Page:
HK: Suen Suffers Further Setback

Embattled Trillion Trophy Asia owner Paul Suen suffered another potential setback in Hong Kong last week. Suen, who is the largest shareholder in Birmingham Sports Holdings, quit his role as Non Executive Director at EPI Holdings (689:HK) after a shareholder revolt at the company’s AGM.

Hong Kong

At the company annual general meeting last Friday, a large bloc of shareholders voted against every resolution put forwards by the company, including the re-election of directors such as Jerry Yiu Chun Kong, who is also a director of both BCFC and BSH.

Suen’s resignation means he now holds zero directorial roles in listed companies in Hong Kong.

While EPI were able to pass all resolutions at the meeting, the 31% vote against each one underlined shareholder unhappiness in the company.

As disclosures made to the stock exchange show no single shareholder owns 31% of stock in EPI, it can only be assumed that a group of shareholders have voted in concert to show their disapproval.

From speaking to stock market analysts in Hong Kong, this level of shareholder dissatisfaction is rare at AGMs and points to potential underlying issues within the company.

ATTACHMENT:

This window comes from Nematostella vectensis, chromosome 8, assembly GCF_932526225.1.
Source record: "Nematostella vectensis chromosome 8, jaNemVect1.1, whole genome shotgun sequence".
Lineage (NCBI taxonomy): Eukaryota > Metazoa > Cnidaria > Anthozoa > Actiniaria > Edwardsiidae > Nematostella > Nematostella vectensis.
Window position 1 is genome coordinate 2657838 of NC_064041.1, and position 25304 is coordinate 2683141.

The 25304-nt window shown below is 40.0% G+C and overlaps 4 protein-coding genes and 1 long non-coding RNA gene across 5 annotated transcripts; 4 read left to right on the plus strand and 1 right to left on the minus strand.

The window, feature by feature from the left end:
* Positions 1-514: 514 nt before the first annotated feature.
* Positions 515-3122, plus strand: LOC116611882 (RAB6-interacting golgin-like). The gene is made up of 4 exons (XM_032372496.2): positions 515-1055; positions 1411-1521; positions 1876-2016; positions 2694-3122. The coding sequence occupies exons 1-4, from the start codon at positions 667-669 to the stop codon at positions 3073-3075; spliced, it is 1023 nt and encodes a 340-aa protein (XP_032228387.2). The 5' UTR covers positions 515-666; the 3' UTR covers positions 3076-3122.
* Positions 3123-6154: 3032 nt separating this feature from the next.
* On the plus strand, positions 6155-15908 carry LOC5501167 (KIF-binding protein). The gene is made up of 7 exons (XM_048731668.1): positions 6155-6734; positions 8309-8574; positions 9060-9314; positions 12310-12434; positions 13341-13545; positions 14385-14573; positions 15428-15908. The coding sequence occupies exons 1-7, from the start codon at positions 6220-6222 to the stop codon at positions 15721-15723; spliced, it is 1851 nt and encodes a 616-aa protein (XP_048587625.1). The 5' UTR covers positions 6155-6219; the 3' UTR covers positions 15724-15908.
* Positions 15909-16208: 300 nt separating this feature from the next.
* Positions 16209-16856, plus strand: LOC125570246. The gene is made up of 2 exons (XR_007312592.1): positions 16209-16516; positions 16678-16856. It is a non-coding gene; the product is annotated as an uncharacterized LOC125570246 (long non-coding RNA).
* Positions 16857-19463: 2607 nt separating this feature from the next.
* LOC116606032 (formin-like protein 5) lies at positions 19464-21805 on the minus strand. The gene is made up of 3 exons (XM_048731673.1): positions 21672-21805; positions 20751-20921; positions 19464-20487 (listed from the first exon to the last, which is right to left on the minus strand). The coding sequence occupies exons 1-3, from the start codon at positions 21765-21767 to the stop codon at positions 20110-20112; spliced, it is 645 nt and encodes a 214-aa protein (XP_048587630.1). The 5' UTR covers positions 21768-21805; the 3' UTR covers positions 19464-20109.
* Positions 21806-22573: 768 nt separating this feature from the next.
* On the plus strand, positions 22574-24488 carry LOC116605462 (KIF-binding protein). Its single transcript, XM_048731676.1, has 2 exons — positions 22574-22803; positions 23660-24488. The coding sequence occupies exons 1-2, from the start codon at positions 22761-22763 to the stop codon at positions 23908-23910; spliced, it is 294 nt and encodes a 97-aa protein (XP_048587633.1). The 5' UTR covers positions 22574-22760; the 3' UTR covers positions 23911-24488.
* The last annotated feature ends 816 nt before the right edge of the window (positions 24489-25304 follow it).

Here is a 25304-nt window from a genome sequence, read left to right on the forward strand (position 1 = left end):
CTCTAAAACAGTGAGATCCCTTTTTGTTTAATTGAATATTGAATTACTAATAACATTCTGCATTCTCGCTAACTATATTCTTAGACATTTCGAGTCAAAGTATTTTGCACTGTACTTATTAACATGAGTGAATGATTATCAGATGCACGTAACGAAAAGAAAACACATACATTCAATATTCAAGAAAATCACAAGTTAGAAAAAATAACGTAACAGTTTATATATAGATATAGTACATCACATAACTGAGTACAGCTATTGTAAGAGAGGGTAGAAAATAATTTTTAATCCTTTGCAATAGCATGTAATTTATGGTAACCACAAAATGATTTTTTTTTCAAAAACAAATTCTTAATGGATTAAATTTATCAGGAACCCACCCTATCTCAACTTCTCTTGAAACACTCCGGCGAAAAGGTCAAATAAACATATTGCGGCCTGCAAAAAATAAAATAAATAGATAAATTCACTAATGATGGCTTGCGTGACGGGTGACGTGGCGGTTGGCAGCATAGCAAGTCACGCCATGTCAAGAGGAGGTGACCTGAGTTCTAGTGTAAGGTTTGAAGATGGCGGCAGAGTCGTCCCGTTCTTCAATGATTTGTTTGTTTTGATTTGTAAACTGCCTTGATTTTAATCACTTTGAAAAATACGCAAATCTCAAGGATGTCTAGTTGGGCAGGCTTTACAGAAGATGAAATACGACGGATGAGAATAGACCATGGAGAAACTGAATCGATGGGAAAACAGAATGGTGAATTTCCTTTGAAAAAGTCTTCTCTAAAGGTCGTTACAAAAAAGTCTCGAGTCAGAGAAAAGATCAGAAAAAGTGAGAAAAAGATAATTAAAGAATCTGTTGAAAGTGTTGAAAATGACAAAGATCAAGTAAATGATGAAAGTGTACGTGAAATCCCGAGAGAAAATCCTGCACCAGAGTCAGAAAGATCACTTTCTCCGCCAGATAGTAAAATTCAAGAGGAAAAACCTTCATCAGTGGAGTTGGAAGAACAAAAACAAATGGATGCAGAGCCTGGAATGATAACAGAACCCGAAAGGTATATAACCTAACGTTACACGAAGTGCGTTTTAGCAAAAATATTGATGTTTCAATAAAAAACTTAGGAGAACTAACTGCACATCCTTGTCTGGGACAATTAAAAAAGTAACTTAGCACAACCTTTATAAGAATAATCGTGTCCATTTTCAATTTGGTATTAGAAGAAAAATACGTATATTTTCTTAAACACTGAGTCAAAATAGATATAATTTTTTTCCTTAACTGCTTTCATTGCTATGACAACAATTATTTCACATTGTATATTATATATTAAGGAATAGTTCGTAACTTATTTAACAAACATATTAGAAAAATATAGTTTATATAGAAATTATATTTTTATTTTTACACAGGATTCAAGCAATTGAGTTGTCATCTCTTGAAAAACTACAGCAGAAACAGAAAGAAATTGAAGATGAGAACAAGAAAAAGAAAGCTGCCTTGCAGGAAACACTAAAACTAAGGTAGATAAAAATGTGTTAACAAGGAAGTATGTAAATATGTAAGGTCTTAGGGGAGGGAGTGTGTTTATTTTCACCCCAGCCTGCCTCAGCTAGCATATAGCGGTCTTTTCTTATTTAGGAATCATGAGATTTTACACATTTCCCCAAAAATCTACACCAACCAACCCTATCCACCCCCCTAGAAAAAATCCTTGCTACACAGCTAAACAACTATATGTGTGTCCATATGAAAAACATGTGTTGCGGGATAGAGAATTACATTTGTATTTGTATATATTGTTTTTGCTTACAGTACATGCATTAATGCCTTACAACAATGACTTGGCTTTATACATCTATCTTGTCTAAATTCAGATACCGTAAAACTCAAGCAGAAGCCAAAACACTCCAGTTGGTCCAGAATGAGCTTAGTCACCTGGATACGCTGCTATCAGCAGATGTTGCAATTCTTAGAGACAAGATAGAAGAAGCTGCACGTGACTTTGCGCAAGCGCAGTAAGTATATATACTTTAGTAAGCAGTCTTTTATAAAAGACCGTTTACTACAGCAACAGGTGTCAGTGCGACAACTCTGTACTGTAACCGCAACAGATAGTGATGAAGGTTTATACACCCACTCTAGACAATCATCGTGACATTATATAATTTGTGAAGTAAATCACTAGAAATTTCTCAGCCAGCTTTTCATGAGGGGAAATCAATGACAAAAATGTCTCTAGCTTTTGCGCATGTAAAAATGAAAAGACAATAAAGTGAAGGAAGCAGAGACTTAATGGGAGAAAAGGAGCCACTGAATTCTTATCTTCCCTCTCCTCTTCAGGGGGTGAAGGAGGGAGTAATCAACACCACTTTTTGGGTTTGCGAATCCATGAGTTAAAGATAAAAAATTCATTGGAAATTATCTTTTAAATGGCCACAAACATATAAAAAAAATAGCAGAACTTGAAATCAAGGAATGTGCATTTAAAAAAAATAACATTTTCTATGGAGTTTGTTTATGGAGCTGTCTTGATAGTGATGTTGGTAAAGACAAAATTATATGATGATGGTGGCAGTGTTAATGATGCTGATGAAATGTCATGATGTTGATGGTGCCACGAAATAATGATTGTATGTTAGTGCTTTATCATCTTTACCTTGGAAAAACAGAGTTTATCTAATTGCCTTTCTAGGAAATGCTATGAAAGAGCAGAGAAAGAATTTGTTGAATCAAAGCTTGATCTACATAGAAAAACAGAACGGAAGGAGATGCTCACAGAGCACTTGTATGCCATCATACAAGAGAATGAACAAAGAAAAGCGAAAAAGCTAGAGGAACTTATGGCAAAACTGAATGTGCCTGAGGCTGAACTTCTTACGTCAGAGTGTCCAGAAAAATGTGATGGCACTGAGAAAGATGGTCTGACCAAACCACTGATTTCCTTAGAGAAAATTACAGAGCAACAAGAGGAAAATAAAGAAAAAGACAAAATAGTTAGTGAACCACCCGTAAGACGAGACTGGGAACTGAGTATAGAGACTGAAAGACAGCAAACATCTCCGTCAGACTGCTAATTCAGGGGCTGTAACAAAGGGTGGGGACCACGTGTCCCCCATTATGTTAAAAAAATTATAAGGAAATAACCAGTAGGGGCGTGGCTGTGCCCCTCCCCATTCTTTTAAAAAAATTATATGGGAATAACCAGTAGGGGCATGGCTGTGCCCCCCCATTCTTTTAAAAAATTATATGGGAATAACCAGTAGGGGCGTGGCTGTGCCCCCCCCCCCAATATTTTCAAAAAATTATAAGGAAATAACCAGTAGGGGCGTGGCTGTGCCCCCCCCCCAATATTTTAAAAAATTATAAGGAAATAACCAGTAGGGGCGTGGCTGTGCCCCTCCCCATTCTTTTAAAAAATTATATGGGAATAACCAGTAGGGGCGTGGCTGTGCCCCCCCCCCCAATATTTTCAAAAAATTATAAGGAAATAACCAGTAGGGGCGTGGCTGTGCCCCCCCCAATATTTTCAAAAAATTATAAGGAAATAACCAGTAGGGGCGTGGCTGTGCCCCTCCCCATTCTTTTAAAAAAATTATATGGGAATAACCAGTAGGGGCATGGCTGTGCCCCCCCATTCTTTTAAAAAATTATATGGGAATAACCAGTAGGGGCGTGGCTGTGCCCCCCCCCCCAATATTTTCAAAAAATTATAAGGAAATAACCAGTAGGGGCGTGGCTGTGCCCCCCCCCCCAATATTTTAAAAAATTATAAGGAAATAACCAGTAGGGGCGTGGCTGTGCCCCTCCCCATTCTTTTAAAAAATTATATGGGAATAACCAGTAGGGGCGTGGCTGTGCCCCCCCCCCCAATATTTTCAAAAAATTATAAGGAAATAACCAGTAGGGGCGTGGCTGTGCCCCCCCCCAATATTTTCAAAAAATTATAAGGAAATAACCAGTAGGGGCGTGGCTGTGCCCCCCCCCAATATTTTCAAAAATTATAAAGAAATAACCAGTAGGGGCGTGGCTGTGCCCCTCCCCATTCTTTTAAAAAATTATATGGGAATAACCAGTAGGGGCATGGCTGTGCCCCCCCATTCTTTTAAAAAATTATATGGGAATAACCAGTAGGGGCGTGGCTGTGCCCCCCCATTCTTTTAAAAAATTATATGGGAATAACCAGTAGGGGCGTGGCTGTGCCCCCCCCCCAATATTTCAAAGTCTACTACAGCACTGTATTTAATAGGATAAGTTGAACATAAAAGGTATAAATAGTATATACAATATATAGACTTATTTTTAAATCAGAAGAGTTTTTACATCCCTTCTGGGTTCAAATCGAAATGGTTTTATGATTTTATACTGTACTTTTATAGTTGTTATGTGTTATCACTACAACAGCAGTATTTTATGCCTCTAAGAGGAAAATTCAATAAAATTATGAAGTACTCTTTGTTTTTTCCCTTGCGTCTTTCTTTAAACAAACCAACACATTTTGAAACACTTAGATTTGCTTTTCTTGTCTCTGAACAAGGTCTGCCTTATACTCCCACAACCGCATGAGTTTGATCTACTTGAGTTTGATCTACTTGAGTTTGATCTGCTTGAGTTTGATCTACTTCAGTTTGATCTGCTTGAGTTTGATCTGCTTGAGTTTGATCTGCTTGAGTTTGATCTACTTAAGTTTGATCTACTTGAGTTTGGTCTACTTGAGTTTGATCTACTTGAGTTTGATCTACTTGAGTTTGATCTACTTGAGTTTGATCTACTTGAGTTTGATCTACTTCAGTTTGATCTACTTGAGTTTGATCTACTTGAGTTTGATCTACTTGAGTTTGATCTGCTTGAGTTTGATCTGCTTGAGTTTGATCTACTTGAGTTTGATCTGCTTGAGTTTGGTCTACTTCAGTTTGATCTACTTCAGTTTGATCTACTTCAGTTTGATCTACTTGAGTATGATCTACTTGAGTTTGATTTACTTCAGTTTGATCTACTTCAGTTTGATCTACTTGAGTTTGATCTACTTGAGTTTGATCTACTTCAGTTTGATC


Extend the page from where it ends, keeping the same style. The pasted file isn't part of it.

Latest accounts for EPI Holdings show that the company made a loss of HK$138M (about £14.4M) for the year ending December 31, 2019.

EPI’s accounts will be hit further as plummeting oil prices ensure that their oil interests in Argentina are now much less profitable than they were before the coronavirus outbreak.

Share prices have plummeted to a low of HK$0.04 per share, from a value of HK$0.17 last August.

Why does this matter to Blues?

As I pointed out in my post on Monday, right now Blues have cash flow issues of their own.

This means that the club are more reliant on infusions of cash from Hong Kong to ensure day to day operations can continue, at least until if and when transfer of players such as Jude Bellingham can be realised.

While there is no evidence that the flow of money from the Far East is slowing down or stopping, this news from Hong Kong shows that Suen is continuing to suffer problems with his investments.

In turn it confirms just why Suen has not put any further money into BSH since the loan extension granted by TTA in December 2018.

Once seen as the “penny stock king” in Hong Kong and celebrated in the news for buying an expensive mansion on Repulse Bay Road, Suen has been much lower profile in the last 18 months.

Part of that is down to Suen being named in proceedings by the Market Misconduct Tribunal related to the non-disclosure of inside information at one of his former companies.

That hearing is currently scheduled for October of this year.